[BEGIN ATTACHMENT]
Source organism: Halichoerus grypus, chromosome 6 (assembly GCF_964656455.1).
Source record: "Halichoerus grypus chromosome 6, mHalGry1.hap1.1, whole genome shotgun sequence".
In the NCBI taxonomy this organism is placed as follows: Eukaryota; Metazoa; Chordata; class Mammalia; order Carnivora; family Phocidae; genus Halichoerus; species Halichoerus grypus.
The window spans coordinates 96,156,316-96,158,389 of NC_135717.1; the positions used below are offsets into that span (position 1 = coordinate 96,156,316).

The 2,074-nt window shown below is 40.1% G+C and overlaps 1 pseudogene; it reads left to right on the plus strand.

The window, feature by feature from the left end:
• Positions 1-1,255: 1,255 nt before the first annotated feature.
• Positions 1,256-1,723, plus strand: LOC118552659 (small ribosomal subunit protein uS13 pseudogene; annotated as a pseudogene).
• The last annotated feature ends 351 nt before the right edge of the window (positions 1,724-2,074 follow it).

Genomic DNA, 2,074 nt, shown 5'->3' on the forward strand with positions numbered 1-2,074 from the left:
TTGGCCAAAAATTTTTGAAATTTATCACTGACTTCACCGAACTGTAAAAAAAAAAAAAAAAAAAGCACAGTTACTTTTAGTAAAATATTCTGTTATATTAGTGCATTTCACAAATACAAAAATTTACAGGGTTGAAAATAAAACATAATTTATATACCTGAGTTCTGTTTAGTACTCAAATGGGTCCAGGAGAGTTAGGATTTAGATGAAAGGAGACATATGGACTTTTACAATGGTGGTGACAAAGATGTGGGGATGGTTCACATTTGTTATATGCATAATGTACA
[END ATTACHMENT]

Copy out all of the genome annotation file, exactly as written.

Source organism: Halichoerus grypus, chromosome 6 (assembly GCF_964656455.1).
Source record: "Halichoerus grypus chromosome 6, mHalGry1.hap1.1, whole genome shotgun sequence".
In the NCBI taxonomy this organism is placed as follows: Eukaryota; Metazoa; Chordata; class Mammalia; order Carnivora; family Phocidae; genus Halichoerus; species Halichoerus grypus.
The window spans coordinates 96,156,316-96,158,389 of NC_135717.1; the positions used below are offsets into that span (position 1 = coordinate 96,156,316).

The 2,074-nt window shown below is 40.1% G+C and overlaps 1 pseudogene; it reads left to right on the plus strand.

The window, feature by feature from the left end:
• Positions 1-1,255: 1,255 nt before the first annotated feature.
• Positions 1,256-1,723, plus strand: LOC118552659 (small ribosomal subunit protein uS13 pseudogene; annotated as a pseudogene).
• The last annotated feature ends 351 nt before the right edge of the window (positions 1,724-2,074 follow it).

Genomic DNA, 2,074 nt, shown 5'->3' on the forward strand with positions numbered 1-2,074 from the left:
TTGGCCAAAAATTTTTGAAATTTATCACTGACTTCACCGAACTGTAAAAAAAAAAAAAAAAAAAGCACAGTTACTTTTAGTAAAATATTCTGTTATATTAGTGCATTTCACAAATACAAAAATTTACAGGGTTGAAAATAAAACATAATTTATATACCTGAGTTCTGTTTAGTACTCAAATGGGTCCAGGAGAGTTAGGATTTAGATGAAAGGAGACATATGGACTTTTACAATGGTGGTGACAAAGATGTGGGGATGGTTCACATTTGTTATATGCATAATGTACA